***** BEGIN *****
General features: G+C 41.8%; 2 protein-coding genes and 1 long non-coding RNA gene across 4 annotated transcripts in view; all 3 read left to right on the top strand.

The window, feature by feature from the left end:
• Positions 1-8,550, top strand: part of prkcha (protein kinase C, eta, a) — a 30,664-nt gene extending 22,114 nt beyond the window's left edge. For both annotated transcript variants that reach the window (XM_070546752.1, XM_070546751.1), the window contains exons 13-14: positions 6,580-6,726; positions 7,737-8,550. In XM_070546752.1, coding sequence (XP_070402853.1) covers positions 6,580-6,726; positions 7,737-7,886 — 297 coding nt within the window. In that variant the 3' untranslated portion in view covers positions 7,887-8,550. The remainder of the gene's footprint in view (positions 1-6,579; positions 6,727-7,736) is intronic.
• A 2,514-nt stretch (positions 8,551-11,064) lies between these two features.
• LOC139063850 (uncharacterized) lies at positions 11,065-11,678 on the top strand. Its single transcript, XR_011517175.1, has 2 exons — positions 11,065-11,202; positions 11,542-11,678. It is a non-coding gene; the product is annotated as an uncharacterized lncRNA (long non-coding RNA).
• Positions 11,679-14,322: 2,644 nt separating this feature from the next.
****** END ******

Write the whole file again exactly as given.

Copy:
General features: G+C 41.8%; 2 protein-coding genes and 1 long non-coding RNA gene across 4 annotated transcripts in view; all 3 read left to right on the top strand.

The window, feature by feature from the left end:
• Positions 1-8,550, top strand: part of prkcha (protein kinase C, eta, a) — a 30,664-nt gene extending 22,114 nt beyond the window's left edge. For both annotated transcript variants that reach the window (XM_070546752.1, XM_070546751.1), the window contains exons 13-14: positions 6,580-6,726; positions 7,737-8,550. In XM_070546752.1, coding sequence (XP_070402853.1) covers positions 6,580-6,726; positions 7,737-7,886 — 297 coding nt within the window. In that variant the 3' untranslated portion in view covers positions 7,887-8,550. The remainder of the gene's footprint in view (positions 1-6,579; positions 6,727-7,736) is intronic.
• A 2,514-nt stretch (positions 8,551-11,064) lies between these two features.
• LOC139063850 (uncharacterized) lies at positions 11,065-11,678 on the top strand. Its single transcript, XR_011517175.1, has 2 exons — positions 11,065-11,202; positions 11,542-11,678. It is a non-coding gene; the product is annotated as an uncharacterized lncRNA (long non-coding RNA).
• Positions 11,679-14,322: 2,644 nt separating this feature from the next.